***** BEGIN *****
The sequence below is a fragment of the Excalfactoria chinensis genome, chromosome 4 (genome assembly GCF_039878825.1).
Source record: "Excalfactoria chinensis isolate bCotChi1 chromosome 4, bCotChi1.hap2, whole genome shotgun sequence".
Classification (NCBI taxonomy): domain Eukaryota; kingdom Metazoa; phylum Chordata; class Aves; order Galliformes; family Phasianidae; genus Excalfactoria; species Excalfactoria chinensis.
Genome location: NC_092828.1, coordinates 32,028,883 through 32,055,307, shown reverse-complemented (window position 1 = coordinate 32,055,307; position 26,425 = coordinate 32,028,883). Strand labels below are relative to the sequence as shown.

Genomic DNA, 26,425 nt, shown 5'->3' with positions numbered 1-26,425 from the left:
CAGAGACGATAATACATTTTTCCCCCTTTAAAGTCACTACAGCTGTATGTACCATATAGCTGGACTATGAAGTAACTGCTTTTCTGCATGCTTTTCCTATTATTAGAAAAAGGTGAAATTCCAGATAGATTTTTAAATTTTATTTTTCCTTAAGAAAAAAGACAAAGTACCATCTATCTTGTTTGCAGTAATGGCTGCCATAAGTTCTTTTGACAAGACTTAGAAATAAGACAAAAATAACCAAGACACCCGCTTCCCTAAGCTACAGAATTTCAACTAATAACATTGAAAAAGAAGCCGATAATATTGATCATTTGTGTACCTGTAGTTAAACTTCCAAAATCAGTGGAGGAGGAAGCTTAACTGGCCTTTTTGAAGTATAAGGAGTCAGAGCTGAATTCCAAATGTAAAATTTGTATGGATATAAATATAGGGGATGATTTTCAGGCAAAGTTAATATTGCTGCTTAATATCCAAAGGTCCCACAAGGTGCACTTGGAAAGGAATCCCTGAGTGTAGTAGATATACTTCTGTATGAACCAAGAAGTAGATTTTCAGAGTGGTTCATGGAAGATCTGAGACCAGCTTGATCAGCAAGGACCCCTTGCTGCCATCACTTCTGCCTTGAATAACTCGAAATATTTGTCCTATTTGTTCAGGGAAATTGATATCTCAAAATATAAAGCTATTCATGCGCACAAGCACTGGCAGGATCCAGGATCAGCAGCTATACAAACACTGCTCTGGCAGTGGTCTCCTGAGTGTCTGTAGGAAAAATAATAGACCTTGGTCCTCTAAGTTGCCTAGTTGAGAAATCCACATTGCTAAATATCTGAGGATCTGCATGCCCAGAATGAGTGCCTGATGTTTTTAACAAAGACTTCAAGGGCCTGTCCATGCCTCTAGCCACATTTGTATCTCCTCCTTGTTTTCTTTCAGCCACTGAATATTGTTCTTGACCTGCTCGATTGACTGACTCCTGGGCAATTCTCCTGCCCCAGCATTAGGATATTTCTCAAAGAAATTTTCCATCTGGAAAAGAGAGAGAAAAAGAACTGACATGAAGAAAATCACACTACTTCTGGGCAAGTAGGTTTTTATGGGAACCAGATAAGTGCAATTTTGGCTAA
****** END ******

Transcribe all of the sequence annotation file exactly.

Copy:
The sequence below is a fragment of the Excalfactoria chinensis genome, chromosome 4 (genome assembly GCF_039878825.1).
Source record: "Excalfactoria chinensis isolate bCotChi1 chromosome 4, bCotChi1.hap2, whole genome shotgun sequence".
Classification (NCBI taxonomy): domain Eukaryota; kingdom Metazoa; phylum Chordata; class Aves; order Galliformes; family Phasianidae; genus Excalfactoria; species Excalfactoria chinensis.
Genome location: NC_092828.1, coordinates 32,028,883 through 32,055,307, shown reverse-complemented (window position 1 = coordinate 32,055,307; position 26,425 = coordinate 32,028,883). Strand labels below are relative to the sequence as shown.

Genomic DNA, 26,425 nt, shown 5'->3' with positions numbered 1-26,425 from the left:
CAGAGACGATAATACATTTTTCCCCCTTTAAAGTCACTACAGCTGTATGTACCATATAGCTGGACTATGAAGTAACTGCTTTTCTGCATGCTTTTCCTATTATTAGAAAAAGGTGAAATTCCAGATAGATTTTTAAATTTTATTTTTCCTTAAGAAAAAAGACAAAGTACCATCTATCTTGTTTGCAGTAATGGCTGCCATAAGTTCTTTTGACAAGACTTAGAAATAAGACAAAAATAACCAAGACACCCGCTTCCCTAAGCTACAGAATTTCAACTAATAACATTGAAAAAGAAGCCGATAATATTGATCATTTGTGTACCTGTAGTTAAACTTCCAAAATCAGTGGAGGAGGAAGCTTAACTGGCCTTTTTGAAGTATAAGGAGTCAGAGCTGAATTCCAAATGTAAAATTTGTATGGATATAAATATAGGGGATGATTTTCAGGCAAAGTTAATATTGCTGCTTAATATCCAAAGGTCCCACAAGGTGCACTTGGAAAGGAATCCCTGAGTGTAGTAGATATACTTCTGTATGAACCAAGAAGTAGATTTTCAGAGTGGTTCATGGAAGATCTGAGACCAGCTTGATCAGCAAGGACCCCTTGCTGCCATCACTTCTGCCTTGAATAACTCGAAATATTTGTCCTATTTGTTCAGGGAAATTGATATCTCAAAATATAAAGCTATTCATGCGCACAAGCACTGGCAGGATCCAGGATCAGCAGCTATACAAACACTGCTCTGGCAGTGGTCTCCTGAGTGTCTGTAGGAAAAATAATAGACCTTGGTCCTCTAAGTTGCCTAGTTGAGAAATCCACATTGCTAAATATCTGAGGATCTGCATGCCCAGAATGAGTGCCTGATGTTTTTAACAAAGACTTCAAGGGCCTGTCCATGCCTCTAGCCACATTTGTATCTCCTCCTTGTTTTCTTTCAGCCACTGAATATTGTTCTTGACCTGCTCGATTGACTGACTCCTGGGCAATTCTCCTGCCCCAGCATTAGGATATTTCTCAAAGAAATTTTCCATCTGGAAAAGAGAGAGAAAAAGAACTGACATGAAGAAAATCACACTACTTCTGGGCAAGTAGGTTTTTATGGGAACCAGATAAGTGCAATTTTGGCTAA